Tuesday, May 30, 2006

New mixer

I just got my long awaited Allen & Heath Xone:3D mixer last week. Didn't get to really push it too hard yet because I didn't have my laptop but as a mixer it is unreal. On top of being a straight up mixer, it's also an 8 port 24 bit sound card and a dual MIDI controller.

WTF you're probably asking. The deal is that these days turntables, computers and mixers are talking very nicely to each other in some crazy ways.

FYI, I'm not talking about dweebs with iTunes pretending to be DJ's. The deal is that software like Ableton Live runs MIDI sequences and loops in sync with an external clock. The Zone:3D extracts a clock from analog records and syncs to Ableton. All together, the turntables, Ableton and the mixer are all locked together in sync and can be mixed together with little fuss.

Yeah I know it sounds complex but just watch this video to figure it out...

What else? It's been mad hot around these parts and I've just dropped my boat in the water. Went for a ride on Sunday and my testicles still haven't completely descended :)

Too much stuff to do, too little time.


PGuy said...

Fack. You're such an old school purist. I can do some hot shite with iTunes; don't be such a hater! One day the s/w will take over the h/w...you know it as well as I do...

sanj said...

Peter, at most of my parties if you were playing an iTunes set, you'd have to call some firemen to pull your laptop out of your ass.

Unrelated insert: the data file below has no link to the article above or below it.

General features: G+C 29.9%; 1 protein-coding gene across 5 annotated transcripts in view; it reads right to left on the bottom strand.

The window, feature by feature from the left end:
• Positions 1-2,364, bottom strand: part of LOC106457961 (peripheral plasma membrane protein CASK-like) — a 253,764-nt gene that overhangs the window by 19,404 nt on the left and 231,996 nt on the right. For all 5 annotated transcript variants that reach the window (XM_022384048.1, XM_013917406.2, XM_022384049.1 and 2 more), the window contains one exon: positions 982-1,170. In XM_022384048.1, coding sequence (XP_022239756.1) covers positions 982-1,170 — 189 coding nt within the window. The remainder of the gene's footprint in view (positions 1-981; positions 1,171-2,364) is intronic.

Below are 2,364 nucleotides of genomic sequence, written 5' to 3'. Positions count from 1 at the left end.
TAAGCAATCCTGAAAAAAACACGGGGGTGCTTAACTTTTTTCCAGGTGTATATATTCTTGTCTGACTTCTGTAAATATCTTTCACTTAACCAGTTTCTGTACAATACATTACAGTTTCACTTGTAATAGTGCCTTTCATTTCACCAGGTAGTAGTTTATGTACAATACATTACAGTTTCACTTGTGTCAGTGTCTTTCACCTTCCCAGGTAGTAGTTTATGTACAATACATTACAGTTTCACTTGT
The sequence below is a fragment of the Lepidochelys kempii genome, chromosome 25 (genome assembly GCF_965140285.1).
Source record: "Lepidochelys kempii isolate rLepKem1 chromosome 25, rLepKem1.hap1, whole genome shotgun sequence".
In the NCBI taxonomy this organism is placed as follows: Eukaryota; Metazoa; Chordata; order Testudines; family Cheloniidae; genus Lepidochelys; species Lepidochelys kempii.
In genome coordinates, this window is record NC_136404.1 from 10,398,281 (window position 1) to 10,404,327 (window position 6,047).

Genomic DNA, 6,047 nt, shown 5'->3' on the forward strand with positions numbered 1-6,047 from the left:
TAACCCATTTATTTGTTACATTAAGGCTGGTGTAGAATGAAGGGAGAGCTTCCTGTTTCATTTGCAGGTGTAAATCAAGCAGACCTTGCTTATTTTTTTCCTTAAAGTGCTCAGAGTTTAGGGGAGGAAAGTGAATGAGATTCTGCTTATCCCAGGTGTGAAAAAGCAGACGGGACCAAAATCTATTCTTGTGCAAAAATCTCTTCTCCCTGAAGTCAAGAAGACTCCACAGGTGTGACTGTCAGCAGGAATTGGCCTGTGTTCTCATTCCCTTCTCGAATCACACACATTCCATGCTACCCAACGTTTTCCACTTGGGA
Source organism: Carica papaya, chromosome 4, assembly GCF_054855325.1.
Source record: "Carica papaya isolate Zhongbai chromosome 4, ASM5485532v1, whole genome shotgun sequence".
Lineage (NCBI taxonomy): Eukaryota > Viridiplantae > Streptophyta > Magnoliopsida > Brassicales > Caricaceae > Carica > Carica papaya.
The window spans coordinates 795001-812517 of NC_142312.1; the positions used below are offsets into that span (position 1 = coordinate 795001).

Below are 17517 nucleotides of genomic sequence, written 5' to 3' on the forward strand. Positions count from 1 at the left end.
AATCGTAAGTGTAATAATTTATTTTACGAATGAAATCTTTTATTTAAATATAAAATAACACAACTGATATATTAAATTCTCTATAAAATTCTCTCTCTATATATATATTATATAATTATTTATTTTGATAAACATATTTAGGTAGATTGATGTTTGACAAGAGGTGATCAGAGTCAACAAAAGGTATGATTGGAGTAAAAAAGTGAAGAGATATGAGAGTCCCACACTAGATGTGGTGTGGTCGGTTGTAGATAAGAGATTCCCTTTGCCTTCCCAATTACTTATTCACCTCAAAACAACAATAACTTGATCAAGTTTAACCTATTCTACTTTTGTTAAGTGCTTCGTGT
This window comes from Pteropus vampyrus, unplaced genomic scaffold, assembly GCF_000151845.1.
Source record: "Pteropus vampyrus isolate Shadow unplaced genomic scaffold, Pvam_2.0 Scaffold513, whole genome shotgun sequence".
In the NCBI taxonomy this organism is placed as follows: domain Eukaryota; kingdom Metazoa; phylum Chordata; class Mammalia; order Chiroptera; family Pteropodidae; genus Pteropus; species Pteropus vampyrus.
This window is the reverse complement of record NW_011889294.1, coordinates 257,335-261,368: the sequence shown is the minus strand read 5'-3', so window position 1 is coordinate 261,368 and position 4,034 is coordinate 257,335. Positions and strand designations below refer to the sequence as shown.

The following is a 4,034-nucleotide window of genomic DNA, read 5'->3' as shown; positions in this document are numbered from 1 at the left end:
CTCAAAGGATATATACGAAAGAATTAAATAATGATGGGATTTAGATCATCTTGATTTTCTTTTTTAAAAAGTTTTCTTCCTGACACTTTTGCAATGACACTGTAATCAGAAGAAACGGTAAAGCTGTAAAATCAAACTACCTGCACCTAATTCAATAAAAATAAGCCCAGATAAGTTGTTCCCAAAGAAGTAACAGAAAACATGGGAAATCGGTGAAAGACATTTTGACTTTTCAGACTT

Here's the deal, you can qualify to be a DJ with an iPod and/or a laptop but you're missing the performance element. Beatmixing, morphing, double drops, syncopations, and all that kind of stuff needs performance controllers and skill. You can do all that with Ableton, Scratch or Traktor but you need skill and practise.

Being a great DJ in the nightclub/performance art sense requires as much skill and practise as playing a guitar. I am both a mediocre guitar player and a mediocre DJ and I can tell you that the technical DJ stuff is harder.

Go crazy with your iPod, just give Traktor a chance and take a look at the M-Audio and Behringer controllers. For a hundred bucks or so, and a few hundred hours of practise, you too can be a "performance" DJ without ever touching turntables.

Personally, I think that the hardware and software and the analog stuff blends together really well so I don't hate any of it.

I just think that some people with iTunes totally miss the point of what goes into a full performance.